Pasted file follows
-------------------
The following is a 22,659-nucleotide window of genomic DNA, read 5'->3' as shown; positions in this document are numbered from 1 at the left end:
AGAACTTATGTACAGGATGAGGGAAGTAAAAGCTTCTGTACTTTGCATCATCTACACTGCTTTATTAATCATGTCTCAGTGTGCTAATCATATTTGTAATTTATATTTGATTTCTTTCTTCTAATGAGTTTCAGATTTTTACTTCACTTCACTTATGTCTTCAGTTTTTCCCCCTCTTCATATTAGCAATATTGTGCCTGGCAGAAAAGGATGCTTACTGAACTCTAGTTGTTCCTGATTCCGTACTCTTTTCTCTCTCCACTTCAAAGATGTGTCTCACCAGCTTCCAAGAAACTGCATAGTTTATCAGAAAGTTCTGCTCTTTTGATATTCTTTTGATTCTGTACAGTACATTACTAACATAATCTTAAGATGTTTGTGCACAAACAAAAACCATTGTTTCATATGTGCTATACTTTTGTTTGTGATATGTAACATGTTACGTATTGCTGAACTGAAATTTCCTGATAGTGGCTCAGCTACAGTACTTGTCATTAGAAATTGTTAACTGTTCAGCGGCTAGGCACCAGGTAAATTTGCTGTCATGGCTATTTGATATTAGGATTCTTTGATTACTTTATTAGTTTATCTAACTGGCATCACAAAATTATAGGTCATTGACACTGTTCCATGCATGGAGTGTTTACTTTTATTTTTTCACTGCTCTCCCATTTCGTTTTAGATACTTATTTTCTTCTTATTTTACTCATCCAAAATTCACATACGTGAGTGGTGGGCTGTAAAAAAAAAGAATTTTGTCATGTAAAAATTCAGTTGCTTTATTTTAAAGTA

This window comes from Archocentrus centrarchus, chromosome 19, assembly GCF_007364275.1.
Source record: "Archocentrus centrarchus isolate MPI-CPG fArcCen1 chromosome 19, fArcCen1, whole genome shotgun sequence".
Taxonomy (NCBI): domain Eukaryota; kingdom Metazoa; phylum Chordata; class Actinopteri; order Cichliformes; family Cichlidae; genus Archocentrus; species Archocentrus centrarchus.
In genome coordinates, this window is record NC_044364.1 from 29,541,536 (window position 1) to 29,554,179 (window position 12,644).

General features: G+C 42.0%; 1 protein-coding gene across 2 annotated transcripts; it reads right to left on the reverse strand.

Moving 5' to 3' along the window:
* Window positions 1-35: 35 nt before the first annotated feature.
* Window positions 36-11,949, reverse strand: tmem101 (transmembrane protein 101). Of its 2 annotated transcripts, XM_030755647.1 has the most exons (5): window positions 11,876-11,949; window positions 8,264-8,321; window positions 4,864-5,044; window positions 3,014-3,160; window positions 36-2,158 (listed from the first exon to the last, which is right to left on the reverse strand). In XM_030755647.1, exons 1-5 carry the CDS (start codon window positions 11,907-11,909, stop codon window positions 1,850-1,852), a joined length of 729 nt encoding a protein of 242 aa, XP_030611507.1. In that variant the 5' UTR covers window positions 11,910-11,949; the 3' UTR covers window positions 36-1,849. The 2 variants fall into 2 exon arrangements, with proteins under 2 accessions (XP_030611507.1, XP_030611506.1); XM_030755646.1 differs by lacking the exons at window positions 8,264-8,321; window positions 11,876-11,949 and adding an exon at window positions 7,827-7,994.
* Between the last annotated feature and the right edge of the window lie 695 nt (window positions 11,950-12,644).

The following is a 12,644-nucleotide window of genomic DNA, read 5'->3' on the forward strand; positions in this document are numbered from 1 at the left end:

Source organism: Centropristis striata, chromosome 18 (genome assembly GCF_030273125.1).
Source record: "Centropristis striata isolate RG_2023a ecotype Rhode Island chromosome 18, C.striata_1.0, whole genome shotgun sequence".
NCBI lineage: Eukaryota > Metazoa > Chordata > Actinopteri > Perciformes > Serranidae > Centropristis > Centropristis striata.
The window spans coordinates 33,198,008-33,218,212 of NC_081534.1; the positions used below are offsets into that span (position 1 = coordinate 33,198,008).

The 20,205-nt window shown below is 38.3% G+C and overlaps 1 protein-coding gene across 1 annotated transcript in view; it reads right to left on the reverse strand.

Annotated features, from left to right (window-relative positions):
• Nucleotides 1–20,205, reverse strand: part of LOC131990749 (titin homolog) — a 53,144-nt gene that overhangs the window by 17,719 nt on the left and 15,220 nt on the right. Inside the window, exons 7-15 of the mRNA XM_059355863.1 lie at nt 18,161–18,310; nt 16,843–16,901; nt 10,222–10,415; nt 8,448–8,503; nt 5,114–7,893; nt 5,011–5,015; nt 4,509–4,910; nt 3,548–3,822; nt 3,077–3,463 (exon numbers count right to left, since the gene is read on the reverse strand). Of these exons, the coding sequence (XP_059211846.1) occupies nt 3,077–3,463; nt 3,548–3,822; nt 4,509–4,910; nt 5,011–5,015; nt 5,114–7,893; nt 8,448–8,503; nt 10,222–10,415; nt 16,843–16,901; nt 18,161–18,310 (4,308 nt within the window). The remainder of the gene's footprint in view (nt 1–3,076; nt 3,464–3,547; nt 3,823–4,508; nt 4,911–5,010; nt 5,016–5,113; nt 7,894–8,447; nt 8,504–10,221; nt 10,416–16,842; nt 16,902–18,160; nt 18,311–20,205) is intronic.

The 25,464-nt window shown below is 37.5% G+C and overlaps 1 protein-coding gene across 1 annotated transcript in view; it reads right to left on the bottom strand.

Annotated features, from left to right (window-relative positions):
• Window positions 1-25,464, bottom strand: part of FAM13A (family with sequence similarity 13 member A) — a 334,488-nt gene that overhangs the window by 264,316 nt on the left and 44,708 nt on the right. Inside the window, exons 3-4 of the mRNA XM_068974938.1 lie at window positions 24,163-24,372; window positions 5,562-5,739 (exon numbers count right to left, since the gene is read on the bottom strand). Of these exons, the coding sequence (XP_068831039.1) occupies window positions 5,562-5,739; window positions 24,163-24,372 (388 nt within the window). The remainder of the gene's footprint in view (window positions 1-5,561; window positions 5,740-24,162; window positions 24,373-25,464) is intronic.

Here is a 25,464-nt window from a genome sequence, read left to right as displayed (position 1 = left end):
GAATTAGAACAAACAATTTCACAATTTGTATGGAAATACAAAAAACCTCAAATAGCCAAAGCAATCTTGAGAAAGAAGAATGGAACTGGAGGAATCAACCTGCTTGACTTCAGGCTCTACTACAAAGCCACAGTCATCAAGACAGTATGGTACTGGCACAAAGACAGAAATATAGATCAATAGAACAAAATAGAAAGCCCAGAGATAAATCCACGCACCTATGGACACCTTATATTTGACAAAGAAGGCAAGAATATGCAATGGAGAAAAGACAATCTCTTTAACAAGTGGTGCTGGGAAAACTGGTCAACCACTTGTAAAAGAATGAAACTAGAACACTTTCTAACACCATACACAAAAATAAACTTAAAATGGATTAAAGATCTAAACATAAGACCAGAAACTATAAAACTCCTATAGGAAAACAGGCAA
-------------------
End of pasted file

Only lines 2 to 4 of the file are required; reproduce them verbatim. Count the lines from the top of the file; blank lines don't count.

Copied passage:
AGAACTTATGTACAGGATGAGGGAAGTAAAAGCTTCTGTACTTTGCATCATCTACACTGCTTTATTAATCATGTCTCAGTGTGCTAATCATATTTGTAATTTATATTTGATTTCTTTCTTCTAATGAGTTTCAGATTTTTACTTCACTTCACTTATGTCTTCAGTTTTTCCCCCTCTTCATATTAGCAATATTGTGCCTGGCAGAAAAGGATGCTTACTGAACTCTAGTTGTTCCTGATTCCGTACTCTTTTCTCTCTCCACTTCAAAGATGTGTCTCACCAGCTTCCAAGAAACTGCATAGTTTATCAGAAAGTTCTGCTCTTTTGATATTCTTTTGATTCTGTACAGTACATTACTAACATAATCTTAAGATGTTTGTGCACAAACAAAAACCATTGTTTCATATGTGCTATACTTTTGTTTGTGATATGTAACATGTTACGTATTGCTGAACTGAAATTTCCTGATAGTGGCTCAGCTACAGTACTTGTCATTAGAAATTGTTAACTGTTCAGCGGCTAGGCACCAGGTAAATTTGCTGTCATGGCTATTTGATATTAGGATTCTTTGATTACTTTATTAGTTTATCTAACTGGCATCACAAAATTATAGGTCATTGACACTGTTCCATGCATGGAGTGTTTACTTTTATTTTTTCACTGCTCTCCCATTTCGTTTTAGATACTTATTTTCTTCTTATTTTACTCATCCAAAATTCACATACGTGAGTGGTGGGCTGTAAAAAAAAAGAATTTTGTCATGTAAAAATTCAGTTGCTTTATTTTAAAGTA

This window comes from Archocentrus centrarchus, chromosome 19, assembly GCF_007364275.1.
Source record: "Archocentrus centrarchus isolate MPI-CPG fArcCen1 chromosome 19, fArcCen1, whole genome shotgun sequence".